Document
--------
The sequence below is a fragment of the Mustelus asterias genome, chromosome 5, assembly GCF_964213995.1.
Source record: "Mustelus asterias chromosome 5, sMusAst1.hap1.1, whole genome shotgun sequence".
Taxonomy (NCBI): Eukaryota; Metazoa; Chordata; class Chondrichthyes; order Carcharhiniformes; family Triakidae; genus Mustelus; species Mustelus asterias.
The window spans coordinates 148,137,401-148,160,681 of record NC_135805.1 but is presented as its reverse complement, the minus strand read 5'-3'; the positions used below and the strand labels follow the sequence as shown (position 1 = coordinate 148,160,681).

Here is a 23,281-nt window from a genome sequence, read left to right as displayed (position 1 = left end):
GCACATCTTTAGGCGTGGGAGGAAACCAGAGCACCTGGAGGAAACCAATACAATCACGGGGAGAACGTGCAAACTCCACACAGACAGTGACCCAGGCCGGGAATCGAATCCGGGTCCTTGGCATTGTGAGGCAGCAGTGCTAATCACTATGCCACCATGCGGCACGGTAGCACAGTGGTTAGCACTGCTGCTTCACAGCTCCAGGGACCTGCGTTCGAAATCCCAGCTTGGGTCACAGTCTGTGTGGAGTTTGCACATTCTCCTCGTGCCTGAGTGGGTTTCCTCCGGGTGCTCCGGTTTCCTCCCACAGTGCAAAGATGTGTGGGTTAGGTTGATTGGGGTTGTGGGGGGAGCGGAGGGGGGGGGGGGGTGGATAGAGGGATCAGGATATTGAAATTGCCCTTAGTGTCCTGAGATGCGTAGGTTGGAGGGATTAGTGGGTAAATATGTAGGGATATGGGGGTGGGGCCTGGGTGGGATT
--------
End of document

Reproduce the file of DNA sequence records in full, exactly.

The sequence below is a fragment of the Mustelus asterias genome, chromosome 5, assembly GCF_964213995.1.
Source record: "Mustelus asterias chromosome 5, sMusAst1.hap1.1, whole genome shotgun sequence".
Taxonomy (NCBI): Eukaryota; Metazoa; Chordata; class Chondrichthyes; order Carcharhiniformes; family Triakidae; genus Mustelus; species Mustelus asterias.
The window spans coordinates 148,137,401-148,160,681 of record NC_135805.1 but is presented as its reverse complement, the minus strand read 5'-3'; the positions used below and the strand labels follow the sequence as shown (position 1 = coordinate 148,160,681).

Here is a 23,281-nt window from a genome sequence, read left to right as displayed (position 1 = left end):
GCACATCTTTAGGCGTGGGAGGAAACCAGAGCACCTGGAGGAAACCAATACAATCACGGGGAGAACGTGCAAACTCCACACAGACAGTGACCCAGGCCGGGAATCGAATCCGGGTCCTTGGCATTGTGAGGCAGCAGTGCTAATCACTATGCCACCATGCGGCACGGTAGCACAGTGGTTAGCACTGCTGCTTCACAGCTCCAGGGACCTGCGTTCGAAATCCCAGCTTGGGTCACAGTCTGTGTGGAGTTTGCACATTCTCCTCGTGCCTGAGTGGGTTTCCTCCGGGTGCTCCGGTTTCCTCCCACAGTGCAAAGATGTGTGGGTTAGGTTGATTGGGGTTGTGGGGGGAGCGGAGGGGGGGGGGGGGTGGATAGAGGGATCAGGATATTGAAATTGCCCTTAGTGTCCTGAGATGCGTAGGTTGGAGGGATTAGTGGGTAAATATGTAGGGATATGGGGGTGGGGCCTGGGTGGGATT